Health insurers offering plans on New York’s Affordable Care Act exchange are asking the state to approve double-digit percentage premium rate hikes for the 2019 enrollment period – a spike they blame, in part, on President Donald Trump and Congress.
The state Department of Financial Services announced June 1 that the 14 insurers operating in the state’s individual health insurance marketplace requested, on average, a 24 percent rate hike. That’s up significantly from last year’s average requests in the market of 17 percent.
The reason insurers are citing for the increase involves two words that should be familiar to anyone who followed last year’s debate around repealing the Affordable Care Act: individual mandate.
The provision of the Affordable Care Act placed a tax penalty on individuals without health insurance coverage. While it was never the most popular provision of President Barack Obama’s landmark health care legislation, the bill’s advocates argued it was necessary for market stability.
Trump opposed it, however, and a Republican-led Congress added a provision in its major tax reform bill that removed the individual mandate’s tax penalty.
In a statement announcing the rate increase requests, State Financial Services Superintendent Maria T. Vullo said insurers attributed about half of their rate increase requests to risks associated with the repeal of the individual mandate.
“The single biggest justification offered by insurers for the requested increases is the Trump administration’s repeal of the individual mandate penalty,” Vullo said. “The individual mandate, a key component of the Affordable Care Act, helped mitigate against dramatic price increases by ensuring healthier insurance pools.”
A press release from the New York Health Plan Association (NYHPA), a health insurance industry group, said the rate increases were driven by not just the changes in federal policy, but also rising health care costs, driven by prescription drug prices and charges from hospitals and doctors.
NYHPA President Eric Linzer called the requests reasonable and reflective of the cost of care.
While more than 4.3 million New Yorkers received health insurance through the state exchange, the majority of those sign-ups are for Medicaid, Child Health Plus and the subsidized Essential Plans. The proposed premium increases would only impact the approximately 253,000 residents enrolled in commercial health plans through the exchange. In Westchester County, there are about 15,000 people who bought qualified health plans on the individual exchange for 2018, according to enrollment numbers published in May.
Westchester residents are covered by one of six companies in the county’s state marketplace: EmblemHealth, Empire Blue Cross Blue Shield, Fidelis Care, MVP Health Plan, Oscar and UnitedHealthcare.
Fidelis has the largest share of Westchester customers at just under half. The company requested a rate increase of 38.6 percent, highest among all insurers. Fidelis covers about 40 percent of all qualified health plans in the state.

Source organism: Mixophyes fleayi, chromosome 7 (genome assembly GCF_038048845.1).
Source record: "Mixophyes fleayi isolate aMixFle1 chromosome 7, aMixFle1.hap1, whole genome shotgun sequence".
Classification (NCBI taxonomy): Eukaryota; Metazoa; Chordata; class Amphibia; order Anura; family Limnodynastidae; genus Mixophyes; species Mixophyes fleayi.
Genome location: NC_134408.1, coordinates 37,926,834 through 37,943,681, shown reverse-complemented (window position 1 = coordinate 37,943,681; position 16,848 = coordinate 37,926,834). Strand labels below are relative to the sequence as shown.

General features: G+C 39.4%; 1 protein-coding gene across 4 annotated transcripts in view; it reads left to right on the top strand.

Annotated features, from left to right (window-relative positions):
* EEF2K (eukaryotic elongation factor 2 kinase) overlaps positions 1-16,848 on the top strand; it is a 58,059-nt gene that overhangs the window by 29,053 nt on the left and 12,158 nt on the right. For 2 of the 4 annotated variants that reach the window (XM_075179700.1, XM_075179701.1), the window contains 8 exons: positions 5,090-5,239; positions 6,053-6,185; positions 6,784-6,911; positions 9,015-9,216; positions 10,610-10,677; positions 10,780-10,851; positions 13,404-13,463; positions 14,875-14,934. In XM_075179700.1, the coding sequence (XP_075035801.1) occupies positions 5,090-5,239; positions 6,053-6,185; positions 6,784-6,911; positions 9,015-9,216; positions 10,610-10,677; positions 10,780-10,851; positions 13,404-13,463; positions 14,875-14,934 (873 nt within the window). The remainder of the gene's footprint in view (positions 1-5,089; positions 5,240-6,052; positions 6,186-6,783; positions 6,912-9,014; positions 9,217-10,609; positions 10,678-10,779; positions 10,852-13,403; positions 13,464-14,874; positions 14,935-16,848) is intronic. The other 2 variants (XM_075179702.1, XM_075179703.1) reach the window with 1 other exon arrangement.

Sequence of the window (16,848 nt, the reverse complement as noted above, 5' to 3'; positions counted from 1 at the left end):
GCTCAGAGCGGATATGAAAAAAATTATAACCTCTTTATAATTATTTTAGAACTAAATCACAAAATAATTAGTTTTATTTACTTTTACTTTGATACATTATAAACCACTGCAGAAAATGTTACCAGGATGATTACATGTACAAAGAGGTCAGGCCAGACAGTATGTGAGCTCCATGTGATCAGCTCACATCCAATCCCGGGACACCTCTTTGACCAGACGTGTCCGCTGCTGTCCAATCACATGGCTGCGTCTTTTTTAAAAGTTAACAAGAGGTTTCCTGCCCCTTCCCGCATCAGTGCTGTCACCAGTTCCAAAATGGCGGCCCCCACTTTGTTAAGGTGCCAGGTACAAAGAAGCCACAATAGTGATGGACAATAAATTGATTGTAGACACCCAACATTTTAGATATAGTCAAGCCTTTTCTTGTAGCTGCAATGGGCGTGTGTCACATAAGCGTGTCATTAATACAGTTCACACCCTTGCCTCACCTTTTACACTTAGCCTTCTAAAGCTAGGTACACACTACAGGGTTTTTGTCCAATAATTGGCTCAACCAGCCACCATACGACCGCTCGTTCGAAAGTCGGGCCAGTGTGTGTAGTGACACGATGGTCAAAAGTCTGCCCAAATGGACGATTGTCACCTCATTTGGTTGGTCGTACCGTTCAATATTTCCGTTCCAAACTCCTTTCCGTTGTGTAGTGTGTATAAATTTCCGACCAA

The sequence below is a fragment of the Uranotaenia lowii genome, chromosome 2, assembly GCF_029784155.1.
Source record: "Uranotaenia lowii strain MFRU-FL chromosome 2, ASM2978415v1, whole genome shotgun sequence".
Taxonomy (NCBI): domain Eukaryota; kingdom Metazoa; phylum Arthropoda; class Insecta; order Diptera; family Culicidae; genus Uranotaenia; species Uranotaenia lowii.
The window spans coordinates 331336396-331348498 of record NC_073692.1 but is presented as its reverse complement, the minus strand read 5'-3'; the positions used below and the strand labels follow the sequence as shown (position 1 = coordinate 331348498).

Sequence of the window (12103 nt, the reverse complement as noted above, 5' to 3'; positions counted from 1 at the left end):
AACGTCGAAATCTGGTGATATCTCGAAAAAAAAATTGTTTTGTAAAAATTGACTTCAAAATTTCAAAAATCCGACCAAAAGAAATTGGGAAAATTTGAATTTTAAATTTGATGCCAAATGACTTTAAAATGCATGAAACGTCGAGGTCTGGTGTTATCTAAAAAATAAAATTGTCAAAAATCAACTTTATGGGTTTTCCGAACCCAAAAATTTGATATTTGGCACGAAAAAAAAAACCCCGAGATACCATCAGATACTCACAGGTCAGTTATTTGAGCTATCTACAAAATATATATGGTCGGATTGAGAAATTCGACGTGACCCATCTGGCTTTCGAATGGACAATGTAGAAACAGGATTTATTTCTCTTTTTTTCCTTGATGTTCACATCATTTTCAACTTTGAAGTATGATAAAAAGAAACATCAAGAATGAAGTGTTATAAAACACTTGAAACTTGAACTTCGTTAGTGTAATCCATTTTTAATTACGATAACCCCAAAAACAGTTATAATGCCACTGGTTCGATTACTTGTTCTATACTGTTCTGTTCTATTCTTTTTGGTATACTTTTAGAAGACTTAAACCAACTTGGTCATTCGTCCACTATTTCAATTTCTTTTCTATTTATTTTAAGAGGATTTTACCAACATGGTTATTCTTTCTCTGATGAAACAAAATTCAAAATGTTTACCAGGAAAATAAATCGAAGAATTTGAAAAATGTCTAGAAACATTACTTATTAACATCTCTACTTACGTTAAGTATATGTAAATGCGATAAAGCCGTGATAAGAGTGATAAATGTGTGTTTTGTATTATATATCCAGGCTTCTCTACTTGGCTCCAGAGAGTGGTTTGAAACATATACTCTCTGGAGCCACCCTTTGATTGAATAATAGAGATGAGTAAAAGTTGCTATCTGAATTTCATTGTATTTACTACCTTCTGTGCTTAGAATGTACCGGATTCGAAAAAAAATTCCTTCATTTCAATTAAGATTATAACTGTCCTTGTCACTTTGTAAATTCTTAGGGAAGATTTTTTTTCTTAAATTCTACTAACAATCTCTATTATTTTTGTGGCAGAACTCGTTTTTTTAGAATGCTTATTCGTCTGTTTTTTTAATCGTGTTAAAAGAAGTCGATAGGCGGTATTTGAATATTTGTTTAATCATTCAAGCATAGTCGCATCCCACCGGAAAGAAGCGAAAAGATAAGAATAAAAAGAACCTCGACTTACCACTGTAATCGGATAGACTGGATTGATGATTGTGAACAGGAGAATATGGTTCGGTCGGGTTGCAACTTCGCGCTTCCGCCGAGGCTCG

EmblemHealth, which has 20 percent of Westchester’s market, requested an increase of 31.5 percent. MVP Health Plan, which carries 15 percent of all Westchester qualified plans, requested an increase of 6.5 percent.
Oscar, Empire Blue Cross Blue Shield and UnitedHealthcare each represent less than 10 percent of Westchester’s qualified health plan market. The companies requested rate hikes of 25.2 percent, 24 percent and 23.6 percent, respectively.
The state Department of Financial Services will review the requests and is likely to trim the actual increase. Last year, insurers requested average increases of 16.6 percent but only received state approval for an average of 14.6 percent.
In the small group market for small businesses, the requested rate increases were more modest. The 19 insurers offering plans on the market requested an average premium increase of 7.5 percent.
Here’s the full list of companies and their requests:
CDPHP: 5.1 percent
Crystal Run Health Plan LLC: 15.7 percent
Emblem: 31.5 percent
Empire Healthchoice Assurance: 24 percent
Excellus: 8.9 percent
Fidelis: 38.6 percent
Healthfirst Insurance Company Inc.: 15 percent
Healthfirst PHSP Inc: 15 percent
Healthnow New York: -3.2 percent
IHBC: 21.3 percent
MetroPlus: 1.5 percent
MVP Health Plan: 6.5 percent
Oscar: 25.2 percent
UnitedHealthcare: 23.6 percent
Small group market:
Aetna Life: 16.2 percent
CDPHP: 6.7 percent
CDPHP UBI: 6.1 percent
Crystal Run Health Insurance Company: 11.5 percent
Crystal Run Health Plan LLC: 12.5 perent
Emblem: 12 percent
Empire Healthchoice Assurance: 6 percent
EmpireHealthchoice HMO: 5.2 percent
Excellus: 3.8 percent
Healthfirst Health Plan, Inc.: 21 percent
Healthfirst Insurance Company, Inc: 7 percent
Healthnow New York: -0.1 percent
IHBC: 3.8 percent